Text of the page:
Thursday March 7th, 2013
by Maria Luci
Recently, Hollis Bennett was selected as an artist in residence for the moussem (pilgrimage) of Sidi Ali Ben Hamdouch in Morocco. The purpose of the residency was to pull artists deep into the Islamic culture and Moroccan folklore of the festival. This pilgrimage attracts Sufis from across Morocco and Northern Africa, and Hollis was ecstatic to be chosen to document such a unique experience. To make things even more interesting, Hollis planned on using a 4×5 camera to shoot thoughtful portraits of those attending. His goal was to show both the commonalities and differences between the many attending Sufis.
However, upon arriving in Morocco, Hollis’ plans began to fall apart. While setting up his camera, he was immediately shut down by city council officials, who demanded he remove his tripod. The residency coordinator tried stepping in to diffuse the situation, but to no avail. Shut down and frustrated, Hollis went on to make the most of his trip—even though he couldn’t shoot what he’d planned. He ended up shooting a number of great portraits, while also seeing (but unfortunately not being permitted to capture) women shattering glass on their heads, a cow sacrifice in a living room, people speaking in tongues, and more. He also found himself kicked out of a second location, Moulay Idriss Zerhoun, before ending up in Fez. I got in touch with Hollis to learn more about his Moroccan adventure and the unexpected results. Enjoy!
Why were you denied shooting the pilgrimage?
Initially, I did have permission as I made it very clear to the hosts that I would be shooting in a very open, visible manner. There is no hiding a 4×5 on a tripod and all that. So, yes, I had permission and then as soon as I set up the first time the city council members and politicians shut me down instantly. The general public and pilgrims were great, very friendly and I’m sure there would have been no problems shooting images of the subjects that I intended—except for the fact that the politicians didn’t want any sort of publicity for the pilgrimage. The current government in Morocco is fairly conservative, this pilgrimage flies in the face of “true Islam” and they feel it is an embarrassment. For some reason this event has found a strong following in the Moroccan gay community and this is still a very taboo subject in most of the world so, that, among other reasons, is why they didn’t want my images getting out. Instead, they are going to have to deal with a photographer who will turn writer and is going to get the story out one way or the other.
Why were you kicked out of Moulay Idriss?
Moulay Idriss is a very holy town, just a notch or so below Mecca, Medina and Mazar e Sharif and until not very long ago foreigners were not even allowed to spend the night there. I hit the streets with my local assistant/translator and tried to make some images since I was shut down in Sidi Ali—so as not to pull the remaining hair out of my head and have the trip be a complete wash. Anyways, I made some images one day, took a bit of a break the next and then went back. By that point, word spreads and their local council decided they didn’t want me there either, as apparently I have been labeled trouble in that part of the world (they know me so well). It wasn’t a full kick in the ass and yelling ‘never come back again’ type of kicking out, as that is not the Moroccan way, but it was made perfectly clear that I should check out as soon as possible and head elsewhere. I packed the camera up, spent one more day there visiting some Roman ruins and then took off.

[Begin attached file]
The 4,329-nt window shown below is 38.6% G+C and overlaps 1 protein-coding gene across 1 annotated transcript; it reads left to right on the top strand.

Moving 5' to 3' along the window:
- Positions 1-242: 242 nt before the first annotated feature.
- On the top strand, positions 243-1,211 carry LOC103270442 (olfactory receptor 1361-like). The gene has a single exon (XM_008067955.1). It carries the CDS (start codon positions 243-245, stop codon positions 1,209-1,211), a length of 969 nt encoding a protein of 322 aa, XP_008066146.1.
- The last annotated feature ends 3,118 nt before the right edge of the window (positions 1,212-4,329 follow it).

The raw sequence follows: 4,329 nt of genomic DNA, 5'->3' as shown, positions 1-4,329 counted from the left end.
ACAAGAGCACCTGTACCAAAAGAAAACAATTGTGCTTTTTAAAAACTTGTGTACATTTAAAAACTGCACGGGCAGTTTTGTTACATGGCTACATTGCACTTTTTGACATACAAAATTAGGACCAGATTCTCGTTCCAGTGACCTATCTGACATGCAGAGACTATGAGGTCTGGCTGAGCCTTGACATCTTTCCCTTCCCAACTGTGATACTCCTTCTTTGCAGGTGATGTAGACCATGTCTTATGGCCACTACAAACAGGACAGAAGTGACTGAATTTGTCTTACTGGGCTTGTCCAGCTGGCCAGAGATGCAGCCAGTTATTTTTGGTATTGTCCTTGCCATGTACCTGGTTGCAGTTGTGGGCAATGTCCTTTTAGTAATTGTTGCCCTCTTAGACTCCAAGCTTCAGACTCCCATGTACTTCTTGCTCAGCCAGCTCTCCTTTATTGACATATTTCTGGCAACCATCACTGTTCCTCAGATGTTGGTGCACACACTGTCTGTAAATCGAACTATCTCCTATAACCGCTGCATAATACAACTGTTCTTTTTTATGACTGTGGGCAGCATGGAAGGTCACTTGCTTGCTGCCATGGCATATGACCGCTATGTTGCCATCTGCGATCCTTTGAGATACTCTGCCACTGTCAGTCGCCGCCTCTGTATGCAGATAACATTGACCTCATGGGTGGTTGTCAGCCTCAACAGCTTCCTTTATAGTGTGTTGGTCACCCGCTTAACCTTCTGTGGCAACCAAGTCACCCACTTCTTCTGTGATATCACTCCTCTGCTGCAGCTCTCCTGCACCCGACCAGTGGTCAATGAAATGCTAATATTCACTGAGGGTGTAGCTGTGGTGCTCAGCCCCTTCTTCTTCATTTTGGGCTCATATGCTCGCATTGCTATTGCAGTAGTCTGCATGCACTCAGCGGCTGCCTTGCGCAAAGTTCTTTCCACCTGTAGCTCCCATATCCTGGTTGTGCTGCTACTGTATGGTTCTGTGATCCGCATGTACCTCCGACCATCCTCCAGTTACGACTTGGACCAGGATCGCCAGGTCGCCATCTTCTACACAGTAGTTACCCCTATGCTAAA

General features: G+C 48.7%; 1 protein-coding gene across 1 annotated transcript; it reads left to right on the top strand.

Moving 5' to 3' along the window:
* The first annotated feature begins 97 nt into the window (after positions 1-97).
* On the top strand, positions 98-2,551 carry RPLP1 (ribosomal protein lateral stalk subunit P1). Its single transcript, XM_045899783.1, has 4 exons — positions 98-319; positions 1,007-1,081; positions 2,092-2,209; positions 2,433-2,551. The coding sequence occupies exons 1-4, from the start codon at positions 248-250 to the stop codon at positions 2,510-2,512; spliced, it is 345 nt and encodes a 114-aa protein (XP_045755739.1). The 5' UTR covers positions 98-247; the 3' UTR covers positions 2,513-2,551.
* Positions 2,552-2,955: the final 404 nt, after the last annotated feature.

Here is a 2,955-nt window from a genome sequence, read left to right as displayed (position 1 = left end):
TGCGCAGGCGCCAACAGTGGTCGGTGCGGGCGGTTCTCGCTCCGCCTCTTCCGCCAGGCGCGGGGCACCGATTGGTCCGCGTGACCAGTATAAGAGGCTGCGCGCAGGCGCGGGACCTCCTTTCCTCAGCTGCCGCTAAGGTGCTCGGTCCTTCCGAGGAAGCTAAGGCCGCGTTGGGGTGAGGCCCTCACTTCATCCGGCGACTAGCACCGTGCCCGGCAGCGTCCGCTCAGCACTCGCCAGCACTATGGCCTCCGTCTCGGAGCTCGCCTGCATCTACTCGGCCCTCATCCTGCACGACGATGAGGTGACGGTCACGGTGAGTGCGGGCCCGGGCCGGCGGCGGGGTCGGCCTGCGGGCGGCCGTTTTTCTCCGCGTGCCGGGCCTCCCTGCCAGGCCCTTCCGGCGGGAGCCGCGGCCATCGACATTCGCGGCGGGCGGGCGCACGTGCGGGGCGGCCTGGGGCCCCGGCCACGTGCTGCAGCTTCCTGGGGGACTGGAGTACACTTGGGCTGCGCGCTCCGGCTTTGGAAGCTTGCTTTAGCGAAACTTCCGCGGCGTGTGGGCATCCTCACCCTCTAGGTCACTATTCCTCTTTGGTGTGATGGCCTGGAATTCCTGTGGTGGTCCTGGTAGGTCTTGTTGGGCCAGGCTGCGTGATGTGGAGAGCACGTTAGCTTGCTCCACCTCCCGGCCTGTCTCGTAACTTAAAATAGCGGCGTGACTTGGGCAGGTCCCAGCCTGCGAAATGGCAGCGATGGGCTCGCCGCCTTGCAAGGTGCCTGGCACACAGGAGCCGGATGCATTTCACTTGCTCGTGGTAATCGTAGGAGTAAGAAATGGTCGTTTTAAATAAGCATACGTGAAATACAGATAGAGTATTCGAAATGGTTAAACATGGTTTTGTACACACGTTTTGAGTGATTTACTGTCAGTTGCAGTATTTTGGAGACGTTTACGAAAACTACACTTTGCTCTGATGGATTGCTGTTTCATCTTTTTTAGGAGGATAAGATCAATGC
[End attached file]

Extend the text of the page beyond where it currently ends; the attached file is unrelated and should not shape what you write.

So what did you end up getting to shoot?
Like I mentioned before, I was making images on the street in Moulay Idriss (before getting the boot) and fortunately it was market day so, plenty of people were out and about. We had about a 50/50 chance to get people to come over and sit for the camera. For the most part, those that said ‘no, we’re too busy shopping/selling’—there is a large merchant class there and that’s how they make their living. Once I got to Fez, I ended up shooting a bunch of artisans as the people that brought me over to Morocco are based there and have a good rapport within that city and there was no issue of pointing my camera wherever I wanted. I was handing out Polaroids along the way to smooth things over and they were well received. I think the only issue we had was the smell in the tanneries (atrocious) and a glue-huffer passing out in my frame so I had to get some guys to drag his ass out of frame; second world problems.
What did you learn from this experience?
I think the biggest thing I learned from this is that when I wall gets thrown up in front of you, you have to go around it, instead of bashing your head against it—nothing good will come of that. In more practical terms, I need to start bringing an assistant to carry all my film and I should probably throw my boots away after said visit to the tanneries.